I did not willingly stoop to his level. Partly, it was the circumstances, and partly it was that I’d just re-watched that Batman movie where the Joker dresses up like a nurse and says:
“Do I really look like a guy with a plan? You know what I am? I’m a dog chasing cars. I wouldn’t know what to do with one if I caught it. You know, I just … do things.”
He talks about the cops and mobsters having plans, but nope, not him. And that got me thinking that if good guys plan and bad guys plan, and only sadists with facial scars tout the virtues of spontaneity, I ought to get on the straight and narrow and start planning.
So that night, I tried it.
Maybe the elk would appear where they’d been hanging out in archery season, I thought, except we’d just glassed most of those places. Maybe they’d seen the circus of wall tents and walking traffic cones on the valley floor, causing them to crawl into some hidden hole in the universe. Maybe they felt the weather coming and chose to stay up all night eating, only to bed down and miss the morning march of hunters. Or maybe they’d get caught out in the open in that drainage to the south—the one with hunters piled thick.
None of those possibilities answered the most basic question: where should I sit for the sunrise?
After a dozen lowly, deliberate minutes, I decided I'd sit where my 7mm could reach one major escape route plus another little opening where elk had frequented in archery season. Best of both worlds, and good enough for me. I passed out, woke up, turned off the alarm, and found Truitt in the beam of my headlamp protesting its brightness, looking bedraggled, as though he hadn’t slept.
“I know what I’m going to do,” he said. Sure enough, he’d been up all night, the cogs of his brain turning to the soundtrack of my apneatic snores.
In the shivering predawn dark he talked through estimations I hadn’t considered, part numbers my brain hadn’t bothered to inventory. The setting of the moon, the onset of cloud cover. The arrival time of horseback hunters and a second wave of those on foot. The statistical likelihood of elk using each of the natural pinch points and escape routes we knew of. Axial compression, variable exhaust, bypass air—intelligent considerations to be sure, but none of them goose-proof.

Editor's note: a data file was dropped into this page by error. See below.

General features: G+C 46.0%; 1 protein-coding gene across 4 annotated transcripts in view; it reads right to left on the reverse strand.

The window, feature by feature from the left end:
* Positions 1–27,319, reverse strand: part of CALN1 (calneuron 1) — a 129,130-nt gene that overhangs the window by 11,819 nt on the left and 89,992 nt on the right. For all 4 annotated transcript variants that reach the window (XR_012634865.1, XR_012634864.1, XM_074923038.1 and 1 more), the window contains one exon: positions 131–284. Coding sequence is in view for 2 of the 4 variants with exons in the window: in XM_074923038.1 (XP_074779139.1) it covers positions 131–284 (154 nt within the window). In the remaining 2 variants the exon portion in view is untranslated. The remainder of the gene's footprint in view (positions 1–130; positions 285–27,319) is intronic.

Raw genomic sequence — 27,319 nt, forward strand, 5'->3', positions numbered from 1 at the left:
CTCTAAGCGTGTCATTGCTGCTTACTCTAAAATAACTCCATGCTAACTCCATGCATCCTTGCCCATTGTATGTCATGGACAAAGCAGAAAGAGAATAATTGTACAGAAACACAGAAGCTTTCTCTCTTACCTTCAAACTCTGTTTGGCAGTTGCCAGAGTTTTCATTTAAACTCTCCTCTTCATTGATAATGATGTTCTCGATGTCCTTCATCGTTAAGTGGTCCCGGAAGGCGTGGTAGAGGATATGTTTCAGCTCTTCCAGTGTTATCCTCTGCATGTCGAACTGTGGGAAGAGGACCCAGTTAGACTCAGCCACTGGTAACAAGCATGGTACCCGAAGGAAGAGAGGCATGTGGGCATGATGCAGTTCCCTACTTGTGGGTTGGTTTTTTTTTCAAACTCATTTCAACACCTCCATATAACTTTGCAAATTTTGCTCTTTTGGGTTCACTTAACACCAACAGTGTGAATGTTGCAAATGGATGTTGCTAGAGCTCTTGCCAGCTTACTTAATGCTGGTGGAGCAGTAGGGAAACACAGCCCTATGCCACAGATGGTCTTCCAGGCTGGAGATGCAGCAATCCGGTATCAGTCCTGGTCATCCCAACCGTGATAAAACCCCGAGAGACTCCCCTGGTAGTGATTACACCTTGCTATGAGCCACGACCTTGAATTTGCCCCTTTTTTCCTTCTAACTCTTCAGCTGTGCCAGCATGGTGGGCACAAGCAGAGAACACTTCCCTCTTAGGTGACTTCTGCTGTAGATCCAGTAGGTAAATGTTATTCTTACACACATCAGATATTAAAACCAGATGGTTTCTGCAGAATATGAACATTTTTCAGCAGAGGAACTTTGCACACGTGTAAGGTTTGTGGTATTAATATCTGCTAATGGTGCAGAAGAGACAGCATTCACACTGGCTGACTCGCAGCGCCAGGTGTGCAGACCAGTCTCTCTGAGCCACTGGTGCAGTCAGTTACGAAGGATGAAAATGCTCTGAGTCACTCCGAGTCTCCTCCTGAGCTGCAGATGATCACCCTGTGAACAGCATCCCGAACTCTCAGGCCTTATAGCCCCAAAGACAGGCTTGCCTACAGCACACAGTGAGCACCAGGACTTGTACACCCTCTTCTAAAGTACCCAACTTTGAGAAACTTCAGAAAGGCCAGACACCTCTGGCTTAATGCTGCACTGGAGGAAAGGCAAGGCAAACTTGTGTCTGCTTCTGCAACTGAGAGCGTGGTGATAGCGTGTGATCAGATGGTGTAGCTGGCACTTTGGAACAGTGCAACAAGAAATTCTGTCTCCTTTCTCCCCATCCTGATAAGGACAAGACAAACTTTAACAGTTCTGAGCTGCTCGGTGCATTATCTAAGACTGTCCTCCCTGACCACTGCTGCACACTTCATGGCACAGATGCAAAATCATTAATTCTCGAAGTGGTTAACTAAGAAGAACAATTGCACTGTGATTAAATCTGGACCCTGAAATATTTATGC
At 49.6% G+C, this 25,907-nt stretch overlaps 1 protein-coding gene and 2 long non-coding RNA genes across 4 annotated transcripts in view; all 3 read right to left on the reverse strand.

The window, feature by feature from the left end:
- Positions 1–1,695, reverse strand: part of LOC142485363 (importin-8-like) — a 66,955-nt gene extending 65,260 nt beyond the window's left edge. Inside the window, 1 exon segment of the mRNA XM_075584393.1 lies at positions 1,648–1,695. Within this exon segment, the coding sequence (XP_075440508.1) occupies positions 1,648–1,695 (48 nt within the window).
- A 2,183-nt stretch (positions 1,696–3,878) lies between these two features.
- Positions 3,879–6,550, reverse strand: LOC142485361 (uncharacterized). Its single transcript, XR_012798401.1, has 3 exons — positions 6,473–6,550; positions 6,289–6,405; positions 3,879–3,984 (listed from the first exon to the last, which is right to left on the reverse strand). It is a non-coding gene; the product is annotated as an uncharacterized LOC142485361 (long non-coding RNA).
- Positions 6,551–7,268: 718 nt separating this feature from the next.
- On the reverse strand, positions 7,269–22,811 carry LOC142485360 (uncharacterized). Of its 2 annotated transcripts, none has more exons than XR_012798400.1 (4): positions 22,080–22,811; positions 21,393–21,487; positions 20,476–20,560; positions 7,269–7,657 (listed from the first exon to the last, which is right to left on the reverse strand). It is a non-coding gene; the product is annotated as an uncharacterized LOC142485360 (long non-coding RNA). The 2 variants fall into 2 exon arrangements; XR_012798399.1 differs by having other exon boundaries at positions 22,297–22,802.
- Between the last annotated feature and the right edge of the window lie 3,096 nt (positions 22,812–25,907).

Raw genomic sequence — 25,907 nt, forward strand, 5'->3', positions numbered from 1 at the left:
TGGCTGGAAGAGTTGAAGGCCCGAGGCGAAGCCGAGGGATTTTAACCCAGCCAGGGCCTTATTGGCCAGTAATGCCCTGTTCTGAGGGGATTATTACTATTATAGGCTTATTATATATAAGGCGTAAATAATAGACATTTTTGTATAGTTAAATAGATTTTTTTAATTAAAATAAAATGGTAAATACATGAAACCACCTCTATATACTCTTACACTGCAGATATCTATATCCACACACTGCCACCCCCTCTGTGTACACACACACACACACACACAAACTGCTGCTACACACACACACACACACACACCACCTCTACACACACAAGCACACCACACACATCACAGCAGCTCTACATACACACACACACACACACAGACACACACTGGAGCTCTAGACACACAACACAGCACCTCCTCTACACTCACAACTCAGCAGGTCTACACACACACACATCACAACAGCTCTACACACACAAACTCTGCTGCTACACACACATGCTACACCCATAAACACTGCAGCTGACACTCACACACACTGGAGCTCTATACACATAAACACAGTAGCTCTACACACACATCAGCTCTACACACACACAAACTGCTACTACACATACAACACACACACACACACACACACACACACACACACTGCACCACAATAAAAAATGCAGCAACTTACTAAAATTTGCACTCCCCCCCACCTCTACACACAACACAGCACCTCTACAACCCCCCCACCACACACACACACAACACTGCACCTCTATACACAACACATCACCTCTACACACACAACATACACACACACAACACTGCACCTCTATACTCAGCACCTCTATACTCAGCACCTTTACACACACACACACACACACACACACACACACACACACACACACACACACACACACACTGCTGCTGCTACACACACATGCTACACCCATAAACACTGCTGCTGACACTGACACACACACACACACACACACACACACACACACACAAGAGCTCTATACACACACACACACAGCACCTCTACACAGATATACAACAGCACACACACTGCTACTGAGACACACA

He placed his bet on the elk getting heavy pressure and decided to sit on a high point from which his .300 could reach two natural escape routes on which we’d never actually seen elk. I thought he’d planned himself senseless, and he must have read it on my face.
“It wasn’t raining when Noah built the Ark,” he said, and then joked, “So what’s your plan?”
I didn’t feel much like talking, so I just told him where I was going to sit. He was thrilled, couldn’t believe I’d given it so much thought, and said it was one of his top contenders. And then, me being a good sport, we merged our plans with a secondary plan to meet up at the tent by noon. It felt so contrived, so unromantic, so… planned.
It was overcast and very dark when we set out. But even if there had been stars above, they would have been outdone by the headlights, headlamps, taillights and flashlights below. Truitt can be pretty convincing sometimes, and I began to think he’d made the right bet, but I stayed the course and angled down to my hillside perch anyway.